For a good rebuttal of the claims of the programme, read this Guardian article:
One of the scientists who appeared on the programme as a denier of anthropogenic climate change is considering legal action against Channel 4 for allegedly duping him, and describes the programme as “grossly distorted”. The two main scientists on the programme were Professor Paul Reiter, whose Annapolis Centre for Science-Based Public Policy had received $763,500 in funding from ExxonMobil, the huge oil company; and Professor Ian Clark, whose Fraser Institute has received $120,000, also from ExxonMobil.

Don’t think I’m only getting at Channel 4 though: in general, the media presents science in a way that will maximise sales/coverage/viewing figures, with little understanding of the issues involved and even less attempt at reasoned analysis. The state of scientific journalism in this country is scandalous, mainly because ‘science journalists’ are journalists first, and very rarely scientists at all. For a considerably better example of science journalism, check out Bad Science ( which includes a couple of pieces on the Channel 4 programme.

Written by daijones

September 11, 2010 at 7:03 pm

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Knowledge on the Internet

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You’ll hear us say at various times that you shouldn’t rely on web sites as sources to reference in coursework, though some sites are useful starting points to get your head round a question. Wikipedia’s particularly good, and particularly popular (too popular sometimes), but it has its problems. A study in Nature found that the accuracy of wikipedia articles wasn’t far short of Encyclopaedia Britannica articles. This is sound, but at degree level we expect knowledge beyond what you find in an encyclopaedia, no matter how good. More to the point, this level of quality comes about because anyone can contribute to wikipedia, but this is also its downfall – anyone can edit a wikipedia article to say whatever they want. The system is self correcting, in that people can flag disagreement and make changes to articles, and eventually articles tend to settle down to a sound position. Whenever you look up something in wikipedia though, there’s always a chance that you catch it at an intermediate stage where someone’s written any old nonsense.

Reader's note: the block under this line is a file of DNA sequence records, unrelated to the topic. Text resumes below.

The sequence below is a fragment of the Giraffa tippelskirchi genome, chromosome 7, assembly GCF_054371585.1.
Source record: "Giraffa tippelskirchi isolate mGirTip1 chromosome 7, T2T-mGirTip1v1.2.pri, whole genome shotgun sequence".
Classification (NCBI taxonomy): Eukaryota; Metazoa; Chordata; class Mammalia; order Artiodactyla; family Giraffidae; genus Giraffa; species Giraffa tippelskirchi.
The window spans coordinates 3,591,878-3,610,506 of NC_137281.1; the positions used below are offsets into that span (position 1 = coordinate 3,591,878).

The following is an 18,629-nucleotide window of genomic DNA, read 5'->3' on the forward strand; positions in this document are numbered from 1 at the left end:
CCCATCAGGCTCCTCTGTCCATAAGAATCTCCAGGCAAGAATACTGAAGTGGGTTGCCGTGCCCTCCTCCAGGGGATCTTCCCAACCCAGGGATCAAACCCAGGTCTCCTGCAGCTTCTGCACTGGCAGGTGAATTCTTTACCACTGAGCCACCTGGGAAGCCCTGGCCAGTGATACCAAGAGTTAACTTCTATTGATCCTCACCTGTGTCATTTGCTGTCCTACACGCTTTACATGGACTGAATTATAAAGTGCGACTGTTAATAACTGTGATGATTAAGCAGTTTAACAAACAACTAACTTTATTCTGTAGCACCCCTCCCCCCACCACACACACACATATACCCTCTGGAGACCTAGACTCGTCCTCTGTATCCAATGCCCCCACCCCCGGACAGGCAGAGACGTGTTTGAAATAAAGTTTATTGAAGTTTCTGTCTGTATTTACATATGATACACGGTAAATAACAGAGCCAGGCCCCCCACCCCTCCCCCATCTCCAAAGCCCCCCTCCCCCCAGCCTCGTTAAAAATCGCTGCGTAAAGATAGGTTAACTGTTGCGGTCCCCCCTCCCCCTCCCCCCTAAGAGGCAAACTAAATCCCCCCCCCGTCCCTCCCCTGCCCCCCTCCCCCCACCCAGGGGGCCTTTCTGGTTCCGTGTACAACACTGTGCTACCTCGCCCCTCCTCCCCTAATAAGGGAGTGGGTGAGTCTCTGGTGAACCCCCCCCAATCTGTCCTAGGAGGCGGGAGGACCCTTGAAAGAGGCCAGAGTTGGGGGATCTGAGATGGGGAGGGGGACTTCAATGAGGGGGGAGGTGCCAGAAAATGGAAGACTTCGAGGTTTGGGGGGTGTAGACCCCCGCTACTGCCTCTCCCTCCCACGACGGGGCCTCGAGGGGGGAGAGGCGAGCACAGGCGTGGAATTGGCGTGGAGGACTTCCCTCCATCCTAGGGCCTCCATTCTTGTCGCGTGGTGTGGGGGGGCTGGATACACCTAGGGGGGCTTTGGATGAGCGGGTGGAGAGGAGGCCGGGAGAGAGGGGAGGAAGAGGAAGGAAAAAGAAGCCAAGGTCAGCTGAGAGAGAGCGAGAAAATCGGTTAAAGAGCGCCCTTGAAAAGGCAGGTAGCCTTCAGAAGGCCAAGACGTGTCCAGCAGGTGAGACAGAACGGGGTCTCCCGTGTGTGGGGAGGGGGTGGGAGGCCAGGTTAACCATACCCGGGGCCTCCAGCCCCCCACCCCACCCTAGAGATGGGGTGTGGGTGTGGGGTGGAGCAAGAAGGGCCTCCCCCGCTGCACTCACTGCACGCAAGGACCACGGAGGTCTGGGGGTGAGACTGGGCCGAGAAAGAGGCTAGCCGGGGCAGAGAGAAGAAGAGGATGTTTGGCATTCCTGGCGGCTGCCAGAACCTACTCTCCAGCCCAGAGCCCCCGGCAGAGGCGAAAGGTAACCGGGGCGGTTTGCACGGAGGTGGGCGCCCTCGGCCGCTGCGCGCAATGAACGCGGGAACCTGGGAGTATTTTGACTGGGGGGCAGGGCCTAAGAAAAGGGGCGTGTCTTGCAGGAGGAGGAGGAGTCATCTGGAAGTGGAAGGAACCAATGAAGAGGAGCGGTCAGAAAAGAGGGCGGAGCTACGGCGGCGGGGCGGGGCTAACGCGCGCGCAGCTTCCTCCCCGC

The above is all true, and widely recognised. For most people, wikipedia is an excellent source, provided you bear in mind the fact that some material may be in dispute. For others, however, wikipedia is the front line in a dastardly plot by left wingers. Check out this Guardian article about Conservapedia, an online “encyclopaedia” set up to counteract the alleged left wing propaganda promulgated by wikipedia and the like:
(For the Conservapedia web site:

This development tells us something about the nature of knowledge. The people who set up conservapedia are dissatisfied with the knowledge presented on wikipedia, because it doesn’t fit in with what they, for whatever reasons, believe to be true. This is revealed nicely by their comments about the Democratic party – whatever your political views, any fair minded person would find it hard to believe that one of the two mainstream US parties has a ‘true agenda’ of cowering to terrorism.

The conservapedia site would seem to many to be politics presented as knowledge. The trouble is, this is usually true to some extent. It’s not always so blatant, but knowledge is fundamentally socially constructed, such that a given group comes to some agreement about what counts as “true” and what doesn’t. In some cases the given group is a clear subset of society with a clear agenda behind what they believe to be true. More widely though, any particular culture or society will have its own ways of agreeing what’s acceptable knowledge. In general in the West we prefer the scientific method as a way of finding ‘truth’, but the scientific method has its own flaws that means that just because some claim is widely accepted, doesn’t mean its true. In the 1940s most psychologists accepted behaviourism as a ‘true’ theory of human behaviour, but now we know better 😉 The lesson is always be sceptical about the truth claims of others. Including those on wikipedia.

Written by daijones

September 11, 2010 at 7:02 pm

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On Word Limits in Assignments